15. Internationa Agency for Research on Cancer (IARC) (2010) Some aromatic amines, organic dyes, and related exposures. In: IARC monographs on the evaluation of carcinogenic risk to humans, vol 99. Lyon, France

    Google Scholar 

  16. Scelo G, Brennan P (2007) The epidemiology of bladder and kidney cancer. Nat Clin Pract Urol 4(4):205–217

    CrossRef  PubMed  Google Scholar 

  17. Stern MC, Lin J, Figueroa JD, Kelsey KT, Kiltie AE, Yuan JM, Matullo G, Fletcher T, Benhamou S, Taylor JA, Placidi D, Zhang ZF, Steineck G, Rothman N, Kogevinas M, Silverman D, Malats N, Chanock S, Wu X, Karagas MR, Andrew AS, Nelson HH, Bishop DT, Sak SC, Choudhury A, Barrett JH, Elliot F, Corral R, Joshi AD, Gago-Dominguez M, Cortessis VK, Xiang YB, Gao YT, Vineis P, Sacerdote C, Guarrera S, Polidoro S, Allione A, Gurzau E, Koppova K, Kumar R, Rudnai P, Porru S, Carta A, Campagna M, Arici C, Park SS, Garcia-Closas M, International Consortium of Bladder C (2009) Polymorphisms in DNA repair genes, smoking, and bladder cancer risk: findings from the international consortium of bladder cancer. Cancer Res 69(17):6857–6864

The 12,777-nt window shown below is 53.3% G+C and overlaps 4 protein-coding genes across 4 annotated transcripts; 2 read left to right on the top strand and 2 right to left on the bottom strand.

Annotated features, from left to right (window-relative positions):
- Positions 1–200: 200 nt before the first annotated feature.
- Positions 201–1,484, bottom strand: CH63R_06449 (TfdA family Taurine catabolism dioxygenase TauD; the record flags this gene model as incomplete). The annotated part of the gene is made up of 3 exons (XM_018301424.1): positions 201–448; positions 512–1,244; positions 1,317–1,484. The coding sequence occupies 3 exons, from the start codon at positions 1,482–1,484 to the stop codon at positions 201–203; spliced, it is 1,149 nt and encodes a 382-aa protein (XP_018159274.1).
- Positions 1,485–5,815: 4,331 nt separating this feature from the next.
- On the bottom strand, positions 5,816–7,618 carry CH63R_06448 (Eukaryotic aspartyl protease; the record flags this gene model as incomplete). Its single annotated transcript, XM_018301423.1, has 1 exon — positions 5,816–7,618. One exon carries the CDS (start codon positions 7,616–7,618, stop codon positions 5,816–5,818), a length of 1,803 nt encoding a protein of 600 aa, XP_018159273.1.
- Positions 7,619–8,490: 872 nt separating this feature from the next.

CAS  CrossRef  PubMed  PubMed Central  Google Scholar 

  18. Jirtle RL, Skinner MK (2007) Environmental epigenomics and disease susceptibility. Nat Rev Genet 8(4):253–262

    CAS  CrossRef  PubMed  Google Scholar 

  19. Cortessis VK, Thomas DC, Levine AJ, Breton CV, Mack TM, Siegmund KD, Haile RW, Laird PW (2012) Environmental epigenetics: prospects for studying epigenetic mediation of exposure-response relationships. Hum Genet 131(10):1565–1589

    CAS  CrossRef  PubMed  PubMed Central  Google Scholar 

  20. Schulz WA, Goering W (2016) DNA methylation in urothelial carcinoma. Epigenomics 8(10):1415–1428. doi:10.2217/epi-2016-0064

    CAS  CrossRef  PubMed  Google Scholar 

  21. Sandoval J, Esteller M (2012) Cancer epigenomics: beyond genomics. Curr Opin Genet Dev 22(1):50–55

    CAS  CrossRef  PubMed  Google Scholar 

  22. You JS, Jones PA (2012) Cancer genetics and epigenetics: two sides of the same coin? Cancer Cell 22(1):9–20

    CAS  CrossRef  PubMed  PubMed Central  Google Scholar 

  23. Feinberg AP, Koldobskiy MA, Gondor A (2016) Epigenetic modulators, modifiers and mediators in cancer aetiology and progression. Nat Rev Genet 17(5):284–299